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The Leaders of North Korea and South Korea Prepare to Meet; The American Sedan Fades from Dealerships; The Mystery of Japan`s "Bunny Island"

Aired April 27, 2018 - 04:00   ET


CARL AZUZ, CNN 10 ANCHOR: Paging Dr. Friday, we have a serious case of awesome! I`m Carl Azuz and you landed on CNN 10.

Today`s show starts with three subjects that could change the world. One, getting rid of nuclear weapons on the Korean Peninsula. Two, a peace

agreement between North Korea and South Korea. And three, improving relations between the two rival countries.

It`s all on the docket for an historic meeting between South Korean President Moon Jae-in and North Korean leader Kim Jong-un. They`re

scheduled to sit down together today for the first formal meeting between their neighboring countries in more than 10 years.

In fact, since fighting stopped in the Korean War in 1953, previous leaders of the two countries only held two summits before this one. The stakes are

high, North Korea, a communist dictatorship, and South Korea, a presidential republic, have been at odds with each other for more than 60

years. And this summit is seen as an event that will lay the groundwork for a meeting between the leaders of North Korea and the United States.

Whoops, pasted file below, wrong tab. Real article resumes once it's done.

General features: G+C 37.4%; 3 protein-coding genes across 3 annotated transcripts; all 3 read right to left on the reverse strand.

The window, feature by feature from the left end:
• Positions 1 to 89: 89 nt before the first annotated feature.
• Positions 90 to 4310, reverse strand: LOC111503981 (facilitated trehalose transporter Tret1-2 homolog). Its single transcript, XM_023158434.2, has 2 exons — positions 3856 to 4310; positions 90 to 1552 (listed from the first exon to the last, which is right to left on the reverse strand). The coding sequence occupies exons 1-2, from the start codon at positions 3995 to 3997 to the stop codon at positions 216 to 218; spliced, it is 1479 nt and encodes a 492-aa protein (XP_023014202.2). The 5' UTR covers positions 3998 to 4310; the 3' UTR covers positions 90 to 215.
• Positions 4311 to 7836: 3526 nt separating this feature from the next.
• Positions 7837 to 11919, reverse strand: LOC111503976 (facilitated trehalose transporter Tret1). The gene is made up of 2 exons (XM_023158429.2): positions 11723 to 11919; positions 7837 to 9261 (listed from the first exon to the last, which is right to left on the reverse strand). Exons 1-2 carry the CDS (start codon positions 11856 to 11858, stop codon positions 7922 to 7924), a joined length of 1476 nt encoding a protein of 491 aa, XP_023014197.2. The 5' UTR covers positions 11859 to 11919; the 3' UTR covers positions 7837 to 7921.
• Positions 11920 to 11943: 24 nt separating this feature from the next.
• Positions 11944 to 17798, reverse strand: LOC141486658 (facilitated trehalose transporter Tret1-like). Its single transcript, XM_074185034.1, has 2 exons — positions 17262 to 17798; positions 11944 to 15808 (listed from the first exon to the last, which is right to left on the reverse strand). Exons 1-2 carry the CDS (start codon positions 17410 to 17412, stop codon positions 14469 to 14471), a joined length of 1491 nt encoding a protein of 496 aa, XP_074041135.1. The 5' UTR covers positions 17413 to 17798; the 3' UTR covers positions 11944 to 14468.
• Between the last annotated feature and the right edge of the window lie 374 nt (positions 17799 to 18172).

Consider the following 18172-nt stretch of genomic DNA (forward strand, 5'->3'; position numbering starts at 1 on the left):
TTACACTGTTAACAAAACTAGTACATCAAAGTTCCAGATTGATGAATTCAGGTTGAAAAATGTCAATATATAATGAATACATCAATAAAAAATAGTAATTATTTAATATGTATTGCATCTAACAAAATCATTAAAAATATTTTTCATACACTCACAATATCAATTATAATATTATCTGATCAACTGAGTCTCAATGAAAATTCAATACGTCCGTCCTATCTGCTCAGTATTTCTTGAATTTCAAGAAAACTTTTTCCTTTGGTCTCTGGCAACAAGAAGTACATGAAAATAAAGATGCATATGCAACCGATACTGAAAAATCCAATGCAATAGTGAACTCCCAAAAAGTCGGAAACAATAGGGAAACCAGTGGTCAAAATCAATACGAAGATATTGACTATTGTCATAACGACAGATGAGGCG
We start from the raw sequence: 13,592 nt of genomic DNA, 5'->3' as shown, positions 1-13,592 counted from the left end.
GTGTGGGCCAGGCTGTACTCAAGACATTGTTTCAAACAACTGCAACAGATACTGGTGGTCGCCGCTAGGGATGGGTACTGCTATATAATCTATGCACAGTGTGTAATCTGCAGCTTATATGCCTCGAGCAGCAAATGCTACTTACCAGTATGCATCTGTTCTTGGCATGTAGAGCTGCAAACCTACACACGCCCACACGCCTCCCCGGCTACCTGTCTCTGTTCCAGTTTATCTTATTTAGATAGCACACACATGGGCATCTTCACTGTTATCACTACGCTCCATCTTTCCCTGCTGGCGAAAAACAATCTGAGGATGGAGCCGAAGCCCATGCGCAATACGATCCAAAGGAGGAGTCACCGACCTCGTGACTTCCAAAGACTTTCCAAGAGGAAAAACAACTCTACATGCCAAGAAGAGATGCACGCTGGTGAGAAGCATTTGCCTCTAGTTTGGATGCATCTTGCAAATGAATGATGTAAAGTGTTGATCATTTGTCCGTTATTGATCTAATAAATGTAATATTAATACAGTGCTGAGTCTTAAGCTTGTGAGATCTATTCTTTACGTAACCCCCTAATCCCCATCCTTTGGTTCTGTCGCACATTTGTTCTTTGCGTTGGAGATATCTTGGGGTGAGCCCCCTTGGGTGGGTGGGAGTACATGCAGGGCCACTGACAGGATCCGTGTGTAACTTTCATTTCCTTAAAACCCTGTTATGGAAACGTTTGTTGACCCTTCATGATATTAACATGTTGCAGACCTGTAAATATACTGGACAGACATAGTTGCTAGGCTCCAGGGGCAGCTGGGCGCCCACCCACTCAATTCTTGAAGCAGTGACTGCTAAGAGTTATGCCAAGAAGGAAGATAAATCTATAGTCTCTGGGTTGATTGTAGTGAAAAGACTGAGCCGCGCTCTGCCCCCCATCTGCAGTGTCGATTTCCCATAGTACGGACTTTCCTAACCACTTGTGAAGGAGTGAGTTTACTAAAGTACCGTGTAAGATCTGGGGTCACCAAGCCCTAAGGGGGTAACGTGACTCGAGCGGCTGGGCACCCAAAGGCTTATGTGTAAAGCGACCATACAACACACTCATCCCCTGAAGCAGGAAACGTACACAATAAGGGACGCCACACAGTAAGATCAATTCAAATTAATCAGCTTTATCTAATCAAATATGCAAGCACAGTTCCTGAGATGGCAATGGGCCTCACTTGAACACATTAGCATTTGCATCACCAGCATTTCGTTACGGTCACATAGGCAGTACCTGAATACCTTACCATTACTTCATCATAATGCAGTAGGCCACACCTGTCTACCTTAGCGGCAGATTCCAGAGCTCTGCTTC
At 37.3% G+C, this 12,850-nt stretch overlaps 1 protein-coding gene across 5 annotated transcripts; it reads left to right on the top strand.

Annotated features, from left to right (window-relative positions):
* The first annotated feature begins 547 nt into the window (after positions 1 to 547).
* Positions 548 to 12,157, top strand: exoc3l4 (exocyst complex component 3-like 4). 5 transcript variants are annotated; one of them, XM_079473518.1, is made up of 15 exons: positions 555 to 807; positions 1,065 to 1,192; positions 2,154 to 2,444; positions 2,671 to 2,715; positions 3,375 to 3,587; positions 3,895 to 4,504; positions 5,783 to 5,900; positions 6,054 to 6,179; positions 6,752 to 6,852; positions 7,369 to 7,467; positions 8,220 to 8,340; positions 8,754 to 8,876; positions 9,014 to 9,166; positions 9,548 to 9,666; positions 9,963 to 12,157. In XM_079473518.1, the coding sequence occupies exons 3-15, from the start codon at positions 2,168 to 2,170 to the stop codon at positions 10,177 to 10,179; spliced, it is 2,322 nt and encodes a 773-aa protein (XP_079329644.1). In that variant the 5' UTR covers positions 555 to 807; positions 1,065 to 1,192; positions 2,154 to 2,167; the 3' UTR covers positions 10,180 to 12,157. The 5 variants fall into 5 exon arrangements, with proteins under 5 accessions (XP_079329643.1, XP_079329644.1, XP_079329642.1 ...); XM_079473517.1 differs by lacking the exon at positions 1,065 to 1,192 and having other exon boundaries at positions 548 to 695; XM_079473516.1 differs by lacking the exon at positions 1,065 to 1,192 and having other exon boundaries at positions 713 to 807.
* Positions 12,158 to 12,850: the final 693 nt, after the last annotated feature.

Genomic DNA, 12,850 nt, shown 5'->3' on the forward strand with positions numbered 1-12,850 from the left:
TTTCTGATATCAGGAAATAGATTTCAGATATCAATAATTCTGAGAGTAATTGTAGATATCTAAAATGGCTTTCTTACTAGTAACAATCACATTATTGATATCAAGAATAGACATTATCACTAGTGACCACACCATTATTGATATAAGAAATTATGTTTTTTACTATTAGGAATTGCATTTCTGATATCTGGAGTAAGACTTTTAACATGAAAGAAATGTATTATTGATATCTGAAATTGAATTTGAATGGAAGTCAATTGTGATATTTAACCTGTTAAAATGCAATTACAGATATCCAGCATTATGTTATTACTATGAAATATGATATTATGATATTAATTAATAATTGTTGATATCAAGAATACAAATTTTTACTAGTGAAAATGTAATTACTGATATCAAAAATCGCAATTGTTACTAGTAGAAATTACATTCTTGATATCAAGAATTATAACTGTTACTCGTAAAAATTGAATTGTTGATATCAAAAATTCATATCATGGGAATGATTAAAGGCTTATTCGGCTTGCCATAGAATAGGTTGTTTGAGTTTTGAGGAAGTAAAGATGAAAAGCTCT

That`s expected to take place in May or June, and that would be the first time that those two countries sitting leaders have ever sat down together.

Friday`s event will be held in what`s known as the Peace House, a venue on the southern side of the Korean demilitarized zone.


REPORTER: The Korean demilitarized zone or DMZ runs along the entire link of the Korean peninsula, set up in 1953, it separates North and South Korea

by a two and a half mile strip of land. It`s also an unlikely place to find contemporary art. This is the Yeongang Art Gallery. It`s located in

Yeoncheon County, South Korea, near the heavily fortified DMZ.

YOON DONGCHUN, DIRECTOR OF DEVELOPMENT, YEONCHEON GOVERNMENT (translated): It used to be an old factory, which was demolished. We rebuilt it with the

aim of converting it into an arts and culture venue.

REPORTER: The gallery exhibits art from around the world and serves as a concert venue.

ANDREW ANANDA VOOGLE, ARTIST IN RESIDENCE, YEONGANG GALLERY: I`ve been coming here for the last two years, working on an art project, alongside

the Imjin River. It`s just extremely interesting to see the visual contrast between the military and the geography here. You have a few

people farming around this area, but in the region we`re standing right now, which is the non-civilian zone, there`s not many people other than

soldiers and army barracks.

So, you have a lot of rare wildlife that has been able to flourish in this region, because there`s so little human contact.

REPORTER: That wildlife also has to co-exist with traces of the Korean War.

VOOGLE: The government and the military don`t know where the existing mines still are. You have to be very careful when hiking or walking